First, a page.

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Evans: From saintly to 'Bye Bye Birdie,' the name Conrad has fluctuated in popularity

Evans: From saintly to 'Bye Bye Birdie,' the name Conrad has fluctuated in popularity

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Will Conrad keep his job?

When Fox’s medical drama “The Resident” went on a short hiatus in December, title character Dr. Conrad Hawkins (Matt Czuchry) was in danger of being fired by corporate executives who run his Chicago hospital. Otherwise, he will become chief resident. Fans learn his fate Tuesday.

Conrad is the modern form of an ancient Germanic name combining “kuoni” (brave) and “rad” (counsel.)

The first famous Conrad was St. Conrad (900-975), bishop of Constance, a city on Germany’s border with Switzerland. He once drank a chalice of concentrated communion wine a spider dropped into. Because they thought that all spiders were poisonous, Conrad’s contemporaries saw this as proof of great bravery.

Because of the saint’s fame, Conrad became a royal name in Germany. Conrad III (1093-1152), first king of the Hohenstaufen dynasty, was a leader of the Second Crusade.

Conrad remained popular in Germany, while always being rare in Britain. The 1851 British census found only 210 Conrads. The U.S. census in 1850, when the two countries had about the same population, included 6,657. Over half were born in Germany or Switzerland.

In 1880, when Social Security’s yearly baby name lists began, Conrad ranked 262nd. Though its use then drifted downward, this very German name surprisingly rebounded during World War I.

Two men whose last name was Conrad may have helped. During the war, Austrian Field Marshal Franz Conrad, Baron von Hötzendorf (1852-1925), was considered a military genius despite many defeats. Perhaps more importantly, Polish-born British novelist Joseph Conrad (1857-1924), best known today for “Heart of Darkness” (1899), was then at the height of his fame.

After 1920, Conrad’s popularity was maintained by Conrad Nagel (1897-1970). Largely forgotten today, Nagel was a top Hollywood star, playing romantic leads in so many 1920s silent films that he quipped, “I was an epidemic.” After talkies arrived, Nagel’s strong baritone voice led to success as a character actor. Conrad’s top rank as a baby name, 213th, came in 1931, the year between Nagel’s two stints as host of the Academy Awards.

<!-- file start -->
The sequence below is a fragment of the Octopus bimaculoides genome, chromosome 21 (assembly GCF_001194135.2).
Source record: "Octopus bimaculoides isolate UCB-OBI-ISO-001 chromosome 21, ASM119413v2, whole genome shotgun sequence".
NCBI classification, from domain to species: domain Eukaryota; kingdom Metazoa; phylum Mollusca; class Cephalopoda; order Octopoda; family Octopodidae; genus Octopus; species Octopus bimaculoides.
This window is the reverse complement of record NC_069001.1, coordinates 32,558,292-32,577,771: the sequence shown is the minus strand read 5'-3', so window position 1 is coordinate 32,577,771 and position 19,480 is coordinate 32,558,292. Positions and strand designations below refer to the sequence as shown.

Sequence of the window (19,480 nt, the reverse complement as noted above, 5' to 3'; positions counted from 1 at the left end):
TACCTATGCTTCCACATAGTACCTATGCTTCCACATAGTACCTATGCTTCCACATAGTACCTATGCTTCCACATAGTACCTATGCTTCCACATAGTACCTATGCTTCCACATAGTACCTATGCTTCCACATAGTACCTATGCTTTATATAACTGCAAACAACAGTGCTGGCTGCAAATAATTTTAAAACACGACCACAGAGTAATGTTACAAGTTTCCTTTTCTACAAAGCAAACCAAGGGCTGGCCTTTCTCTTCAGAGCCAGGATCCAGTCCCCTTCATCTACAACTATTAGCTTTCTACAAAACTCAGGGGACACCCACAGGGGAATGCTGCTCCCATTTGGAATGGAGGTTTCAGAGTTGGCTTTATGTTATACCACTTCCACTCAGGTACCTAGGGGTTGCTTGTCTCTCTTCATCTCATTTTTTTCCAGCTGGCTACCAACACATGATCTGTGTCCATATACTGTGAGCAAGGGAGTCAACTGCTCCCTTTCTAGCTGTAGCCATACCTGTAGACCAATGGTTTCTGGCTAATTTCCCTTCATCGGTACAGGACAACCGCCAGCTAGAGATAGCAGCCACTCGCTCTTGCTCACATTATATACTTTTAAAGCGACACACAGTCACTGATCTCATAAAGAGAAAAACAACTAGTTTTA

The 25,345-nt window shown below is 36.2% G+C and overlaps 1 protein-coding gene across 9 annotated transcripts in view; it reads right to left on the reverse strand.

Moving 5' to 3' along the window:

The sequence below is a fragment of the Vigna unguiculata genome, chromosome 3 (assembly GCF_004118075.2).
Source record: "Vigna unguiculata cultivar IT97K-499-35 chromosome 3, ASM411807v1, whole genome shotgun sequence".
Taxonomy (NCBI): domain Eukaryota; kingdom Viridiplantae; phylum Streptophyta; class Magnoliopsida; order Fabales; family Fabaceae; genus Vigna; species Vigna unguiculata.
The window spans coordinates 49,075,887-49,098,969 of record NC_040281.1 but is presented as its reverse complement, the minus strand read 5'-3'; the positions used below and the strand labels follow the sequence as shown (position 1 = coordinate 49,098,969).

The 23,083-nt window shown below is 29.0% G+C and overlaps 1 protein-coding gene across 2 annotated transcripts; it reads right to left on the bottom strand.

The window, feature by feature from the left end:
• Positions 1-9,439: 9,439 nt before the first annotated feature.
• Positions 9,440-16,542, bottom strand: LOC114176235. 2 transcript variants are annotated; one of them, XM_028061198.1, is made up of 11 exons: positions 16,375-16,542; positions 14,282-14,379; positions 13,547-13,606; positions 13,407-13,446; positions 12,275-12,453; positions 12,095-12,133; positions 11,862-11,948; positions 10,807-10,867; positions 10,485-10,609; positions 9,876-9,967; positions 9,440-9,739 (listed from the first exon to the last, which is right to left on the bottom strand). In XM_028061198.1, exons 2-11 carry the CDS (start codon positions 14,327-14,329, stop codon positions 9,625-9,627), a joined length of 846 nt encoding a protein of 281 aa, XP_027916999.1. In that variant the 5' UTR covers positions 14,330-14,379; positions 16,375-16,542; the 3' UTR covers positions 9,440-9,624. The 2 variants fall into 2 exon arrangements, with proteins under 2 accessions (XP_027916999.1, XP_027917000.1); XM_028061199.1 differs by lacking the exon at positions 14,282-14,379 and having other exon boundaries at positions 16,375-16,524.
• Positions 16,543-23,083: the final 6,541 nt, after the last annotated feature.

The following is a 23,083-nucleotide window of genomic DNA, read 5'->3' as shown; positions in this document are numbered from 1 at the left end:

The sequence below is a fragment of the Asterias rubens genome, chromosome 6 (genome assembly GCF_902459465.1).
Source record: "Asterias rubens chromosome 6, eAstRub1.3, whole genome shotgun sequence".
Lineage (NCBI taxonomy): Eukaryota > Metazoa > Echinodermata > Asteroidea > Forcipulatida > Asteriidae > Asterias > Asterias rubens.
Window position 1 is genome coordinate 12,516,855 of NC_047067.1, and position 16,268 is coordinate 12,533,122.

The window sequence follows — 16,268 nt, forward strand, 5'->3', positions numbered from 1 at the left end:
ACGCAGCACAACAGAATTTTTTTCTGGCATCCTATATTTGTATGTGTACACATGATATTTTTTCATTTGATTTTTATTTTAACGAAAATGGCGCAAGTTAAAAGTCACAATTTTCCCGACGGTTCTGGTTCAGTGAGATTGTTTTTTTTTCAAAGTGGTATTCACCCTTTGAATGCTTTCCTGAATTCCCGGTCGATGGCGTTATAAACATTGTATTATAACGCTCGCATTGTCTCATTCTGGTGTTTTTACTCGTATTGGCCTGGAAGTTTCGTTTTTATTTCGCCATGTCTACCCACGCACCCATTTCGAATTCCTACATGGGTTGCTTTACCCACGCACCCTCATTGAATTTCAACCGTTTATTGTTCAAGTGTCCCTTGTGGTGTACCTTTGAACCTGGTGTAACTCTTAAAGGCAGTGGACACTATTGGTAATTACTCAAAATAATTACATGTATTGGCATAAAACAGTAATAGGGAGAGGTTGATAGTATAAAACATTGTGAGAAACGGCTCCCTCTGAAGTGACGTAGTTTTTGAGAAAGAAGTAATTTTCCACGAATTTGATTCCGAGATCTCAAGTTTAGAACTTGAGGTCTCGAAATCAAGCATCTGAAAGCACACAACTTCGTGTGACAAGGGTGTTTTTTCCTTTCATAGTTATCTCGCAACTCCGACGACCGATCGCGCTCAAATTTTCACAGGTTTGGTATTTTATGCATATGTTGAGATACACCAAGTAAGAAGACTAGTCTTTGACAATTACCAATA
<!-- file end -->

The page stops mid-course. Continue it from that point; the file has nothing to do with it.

During the baby boom, Conrad receded. Boomers themselves are likely to remember musical “Bye Bye Birdie,” in which rock star Conrad Birdie (based on Elvis Presley) comes to a small Ohio town to kiss a randomly chosen teen fan before he’s drafted into the Army. A memorable scene in the 1963 film has Birdie’s female fans sing “We love you, Conrad” while their boyfriends respond with “We hate you, Conrad.”

Though hotel magnate Conrad Hilton (1879-1979) countered that image with one of wealth and power, the name fell to 836th in 2005.

TV sparked a revival. “CSI” (2000-15) featured recurring character Conrad Ecklie (Marc Vann), who became more sympathetic over the series’ long run. The name began a steady rise when “Revenge” (2011-15) featured handsome, corrupt millionaire Conrad Grayson (Henry Czerny). This accelerated when Keith Carradine showed up as President Conrad Dalton on “Madam Secretary” (2014-19).

Americans over 40 still often think of elderly German uncles or “Bye Bye Birdie” when they hear Conrad. Several younger women I’ve asked think the name is “preppy,” which explains why the writers of “The Resident” named their handsome lead Conrad.

In 2018, Conrad ranked 543rd for babies. If Dr. Hawkins keeps his job, even more Conrads will be arriving soon.

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Legends about the Seth of the Bible were featured in “Cursor Mundi,” a poem written in northern England around 1300. Perhaps that’s why Seth was used by several prominent Yorkshire families by 1450, a century before the Reformation created a general fashion for Old Testament names.

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